7

The German Empire in 1871 was nearly 2 1/2 times as large (in area) as Prussia alone had been 11 years earlier: According to Wikipedia the population of Prussia in 1871 was 24.6MM, and that of the entire German Empire was 40.0MM; note of course that the former includes all the territories conquered/coalesced in the preceding decade. The German Empire's ...


7

In the big picture, Germany wanted a large empire and a large navy, which was incompatible with Britain's survival as a Great Power. This really didn't have anything to do with how the war directly started, but shaped a lot of the diplomacy around it. This doesn't assign responsibility either, as it would be just as reasonable to accuse Britain of holding ...


6

Hitler says early in Mein Kampf I studied Bismarck's exceptional legislation in its original concept, its operation and its results. He praises various policies and the diplomacy of Bismarck's government, and towards the end declaims What miserable pigmies our sham statesmen in Germany appear by comparison with him. And how nauseating it is to ...


5

A short answer with a slightly out-of-the box viewpoint: Germany wanted power and a big empire. This put Germany at odds with Britain, and their allies Austria-Hungary was already at odds with Russia, which together put these two allies at odds with most of Europe. This could have been solved and handled in various ways, but as Germany was during this time ...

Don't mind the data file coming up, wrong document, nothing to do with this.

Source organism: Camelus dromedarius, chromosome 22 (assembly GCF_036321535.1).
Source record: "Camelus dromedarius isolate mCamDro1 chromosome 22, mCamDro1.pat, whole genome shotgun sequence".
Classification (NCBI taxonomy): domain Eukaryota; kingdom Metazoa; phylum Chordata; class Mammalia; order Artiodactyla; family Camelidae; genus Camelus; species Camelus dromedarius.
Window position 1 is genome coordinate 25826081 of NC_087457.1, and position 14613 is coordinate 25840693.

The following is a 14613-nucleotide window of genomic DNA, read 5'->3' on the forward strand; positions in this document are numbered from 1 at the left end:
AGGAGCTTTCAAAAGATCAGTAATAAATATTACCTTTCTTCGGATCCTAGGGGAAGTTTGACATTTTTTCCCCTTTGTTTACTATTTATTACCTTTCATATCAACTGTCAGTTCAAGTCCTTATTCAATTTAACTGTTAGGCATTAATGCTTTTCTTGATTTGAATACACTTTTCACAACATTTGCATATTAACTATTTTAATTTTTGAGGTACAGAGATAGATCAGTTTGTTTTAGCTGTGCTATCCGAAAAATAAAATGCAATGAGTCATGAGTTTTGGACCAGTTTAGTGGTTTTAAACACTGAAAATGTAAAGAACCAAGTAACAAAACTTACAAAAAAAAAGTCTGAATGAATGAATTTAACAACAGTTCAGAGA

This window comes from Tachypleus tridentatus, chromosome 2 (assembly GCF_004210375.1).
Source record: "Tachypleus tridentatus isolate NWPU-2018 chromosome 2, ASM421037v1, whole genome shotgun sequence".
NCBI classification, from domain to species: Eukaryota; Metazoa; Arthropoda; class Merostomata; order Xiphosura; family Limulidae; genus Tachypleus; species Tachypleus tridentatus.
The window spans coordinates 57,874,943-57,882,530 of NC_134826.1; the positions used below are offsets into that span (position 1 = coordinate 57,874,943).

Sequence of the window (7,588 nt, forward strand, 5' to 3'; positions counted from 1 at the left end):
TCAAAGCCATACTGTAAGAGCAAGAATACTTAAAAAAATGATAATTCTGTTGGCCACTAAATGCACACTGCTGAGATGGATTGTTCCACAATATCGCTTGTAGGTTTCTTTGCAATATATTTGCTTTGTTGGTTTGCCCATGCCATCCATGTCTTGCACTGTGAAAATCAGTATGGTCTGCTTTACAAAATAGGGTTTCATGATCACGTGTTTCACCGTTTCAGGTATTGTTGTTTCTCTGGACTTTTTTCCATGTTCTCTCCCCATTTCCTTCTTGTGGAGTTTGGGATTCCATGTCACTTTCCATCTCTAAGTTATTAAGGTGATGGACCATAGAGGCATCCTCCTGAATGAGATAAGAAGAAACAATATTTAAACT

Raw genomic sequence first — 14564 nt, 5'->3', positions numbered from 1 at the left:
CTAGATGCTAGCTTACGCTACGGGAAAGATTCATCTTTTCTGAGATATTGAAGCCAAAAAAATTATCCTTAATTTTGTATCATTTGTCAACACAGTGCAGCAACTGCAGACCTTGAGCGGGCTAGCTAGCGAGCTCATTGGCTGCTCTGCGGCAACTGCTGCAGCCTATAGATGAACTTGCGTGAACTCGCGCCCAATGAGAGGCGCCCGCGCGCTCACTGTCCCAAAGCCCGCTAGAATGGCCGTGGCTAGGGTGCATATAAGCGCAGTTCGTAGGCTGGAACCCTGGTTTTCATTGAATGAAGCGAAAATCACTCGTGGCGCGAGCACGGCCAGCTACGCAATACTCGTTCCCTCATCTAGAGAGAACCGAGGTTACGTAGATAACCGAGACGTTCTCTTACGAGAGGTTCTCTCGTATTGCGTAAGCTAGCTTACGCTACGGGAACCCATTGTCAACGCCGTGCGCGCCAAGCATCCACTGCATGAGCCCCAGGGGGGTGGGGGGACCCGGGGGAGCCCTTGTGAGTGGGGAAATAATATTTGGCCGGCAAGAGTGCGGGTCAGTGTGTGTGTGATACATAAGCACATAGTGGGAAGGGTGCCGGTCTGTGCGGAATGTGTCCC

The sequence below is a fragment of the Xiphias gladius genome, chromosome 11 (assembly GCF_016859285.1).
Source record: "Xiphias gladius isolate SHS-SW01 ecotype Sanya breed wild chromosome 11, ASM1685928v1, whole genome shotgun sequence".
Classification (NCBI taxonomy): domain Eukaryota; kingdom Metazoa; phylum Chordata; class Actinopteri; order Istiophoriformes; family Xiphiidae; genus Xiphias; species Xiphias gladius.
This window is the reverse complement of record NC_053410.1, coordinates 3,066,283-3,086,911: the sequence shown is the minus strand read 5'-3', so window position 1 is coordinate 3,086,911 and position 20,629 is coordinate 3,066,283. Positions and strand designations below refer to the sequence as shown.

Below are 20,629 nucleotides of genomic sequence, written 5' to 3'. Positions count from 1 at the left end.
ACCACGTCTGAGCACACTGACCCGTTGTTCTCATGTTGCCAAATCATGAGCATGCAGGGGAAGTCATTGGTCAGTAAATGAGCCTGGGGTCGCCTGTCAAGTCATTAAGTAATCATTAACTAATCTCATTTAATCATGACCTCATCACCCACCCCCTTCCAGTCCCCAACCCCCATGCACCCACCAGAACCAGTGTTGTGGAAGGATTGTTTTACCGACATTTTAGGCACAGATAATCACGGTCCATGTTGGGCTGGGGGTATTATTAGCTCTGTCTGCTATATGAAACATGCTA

5

Colony is being used here more in the "biological" sense. Strictly this means a group of individuals of the same species living closely together, but here it's being co-opted to mean a group of individuals of the same nationality living outside their own country but retaining their own culture and society to keep themselves distinct from the native ...


5

I think the biggest motivation for excluding women as successors is to limit the number of potential heirs and to concentrate power for the reigning sovereign. Furthermore the reasons against doing so are weak. Japanese Empresses First, a background of Japanese empresses. From Wikipedia: Empress Suiko (554–628), r. 593–628—first ruling empress Empress ...


4

Both sides did quite a lot of testing pre-war. That's why they had detailed tables that showed that X shells in Y hours would destroy anything. As it turned out, though, all this testing turned out to be irrelevant to the actual battlefield conditions of the Trenches. The problem is that in a war with your troops at risk, countries are far more willing to ...


4